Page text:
Github

CSTA 2019 - Using GitHub as a CMS

With ISTE ending, the next big event for CS treachers is the annual CSTA Conference. I first attended two years ago in Baltimore. Last year the conference, in Omaha was bigger and better in every way imaginable. I expect this year to be the best yet. I don't go to a lot of conferences so I don't have much to compare CSTA with but I like the fact that it's is about half the size of SIGCSE.
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How I use Github Classroom

It's been an amazingly unproductive weekend. Mostly because I've been sick with the flu. It sucks but since the rest of the family's away anway at least I'm not making everyone miserable. I did manage to stage my next couple of classes and figured that writing this post wouldn't take too much energy since it's mostly a video. Earlier, I talked about using GitHub and TravicCI and this time around I show how I use GitHub classroom to set up, disseminate, and collect assignments.
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GitHub Helps Me Help Students

Earlier today I was reminded why I love GitHub in support of my classes. One of my students posted a question about our current lab. They posted a synopsis of the problem along with the error message. Since we're all working on GitHub the student's work was already up online Since I started using GitHub Classroom I was able to quickly navigate to the repo. This might have been enough but to really in to the students work I cloned the repo and went into Emacs.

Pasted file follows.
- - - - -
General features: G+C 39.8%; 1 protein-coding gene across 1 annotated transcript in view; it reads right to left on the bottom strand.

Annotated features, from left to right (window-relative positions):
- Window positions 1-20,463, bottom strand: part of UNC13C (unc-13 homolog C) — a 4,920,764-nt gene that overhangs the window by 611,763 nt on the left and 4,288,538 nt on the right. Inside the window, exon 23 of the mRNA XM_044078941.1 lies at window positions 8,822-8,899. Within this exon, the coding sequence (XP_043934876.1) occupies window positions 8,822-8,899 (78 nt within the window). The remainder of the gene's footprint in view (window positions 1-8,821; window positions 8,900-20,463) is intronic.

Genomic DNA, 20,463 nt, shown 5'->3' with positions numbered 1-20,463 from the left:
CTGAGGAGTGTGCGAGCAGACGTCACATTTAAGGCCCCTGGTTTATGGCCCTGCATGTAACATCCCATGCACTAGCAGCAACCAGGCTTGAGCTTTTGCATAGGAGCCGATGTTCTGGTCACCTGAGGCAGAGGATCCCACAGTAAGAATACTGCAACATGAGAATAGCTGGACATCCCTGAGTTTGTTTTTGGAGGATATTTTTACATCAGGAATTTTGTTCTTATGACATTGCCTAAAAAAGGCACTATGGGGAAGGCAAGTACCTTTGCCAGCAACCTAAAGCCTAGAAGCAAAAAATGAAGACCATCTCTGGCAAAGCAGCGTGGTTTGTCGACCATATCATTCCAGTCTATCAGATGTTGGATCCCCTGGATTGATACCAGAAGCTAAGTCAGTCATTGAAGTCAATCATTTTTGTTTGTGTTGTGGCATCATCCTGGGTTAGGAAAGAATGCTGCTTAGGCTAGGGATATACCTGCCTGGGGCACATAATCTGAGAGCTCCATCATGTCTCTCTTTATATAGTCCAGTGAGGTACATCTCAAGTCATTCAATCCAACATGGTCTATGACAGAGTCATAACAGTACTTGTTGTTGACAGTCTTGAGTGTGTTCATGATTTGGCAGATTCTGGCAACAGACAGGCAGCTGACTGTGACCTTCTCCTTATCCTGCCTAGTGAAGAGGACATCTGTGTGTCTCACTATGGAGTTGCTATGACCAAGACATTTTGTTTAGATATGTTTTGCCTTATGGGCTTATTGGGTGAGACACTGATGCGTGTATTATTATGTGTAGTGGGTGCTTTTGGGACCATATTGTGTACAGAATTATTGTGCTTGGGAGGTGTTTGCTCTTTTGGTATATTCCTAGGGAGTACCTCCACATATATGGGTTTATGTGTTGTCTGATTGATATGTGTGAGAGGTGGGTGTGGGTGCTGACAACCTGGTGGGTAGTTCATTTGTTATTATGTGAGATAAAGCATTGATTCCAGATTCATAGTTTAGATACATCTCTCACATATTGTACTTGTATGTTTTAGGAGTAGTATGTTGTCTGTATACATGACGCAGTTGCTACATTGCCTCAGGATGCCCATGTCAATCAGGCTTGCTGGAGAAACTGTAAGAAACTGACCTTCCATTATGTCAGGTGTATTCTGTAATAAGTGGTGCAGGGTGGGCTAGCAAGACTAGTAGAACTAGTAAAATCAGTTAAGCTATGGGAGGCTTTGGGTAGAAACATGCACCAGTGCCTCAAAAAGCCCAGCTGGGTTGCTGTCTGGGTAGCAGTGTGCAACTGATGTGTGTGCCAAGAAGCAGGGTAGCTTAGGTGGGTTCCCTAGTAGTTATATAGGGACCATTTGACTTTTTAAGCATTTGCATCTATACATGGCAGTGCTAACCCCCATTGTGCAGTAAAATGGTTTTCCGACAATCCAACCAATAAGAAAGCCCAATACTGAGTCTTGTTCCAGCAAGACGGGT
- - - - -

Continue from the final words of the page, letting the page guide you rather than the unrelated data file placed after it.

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Github Classroom and Travis CI

I've been using GitHub with my classes since GitHub's early days. Over time I've gotten my workflows down. I use a combination of shell scripts - many just written on the fly, GitHub organizations, and some naming conventions and protocols that have served me well. A few years ago, the GitHub Education team started GitHub Classroom. I looked at it at the time. It was pretty cool but I had my workflow so I didn't adopt it.
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Pull Requests and Other People's Code

One of the things I've heard for years from former students - both those looking for jobs and those looking to hire is that colleges don't really do a good job preparing students for careers in tech. Sure they teach the algorithms and the theory but ther are a lot of missing pieces, particularly on the practical end. I'm certainly not advocating turning CS programs into coding schools but there are many low cost opportunities to bring practical real world best practices in to the CS classroom.
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Collaborative Coding or Cheating

I haven't been teaching this past semester. That's why I haven't been writing much about lessons. I miss working with students but that will resume in the fall and this semester has allowed me to get a jump on new projects. It's also allowed me to look at some student issues from a bit of a distance. One issue that keeps coming up is cheating. Some of it, classroom cheating. my friend Ria recently asked a question on Facebook about it.
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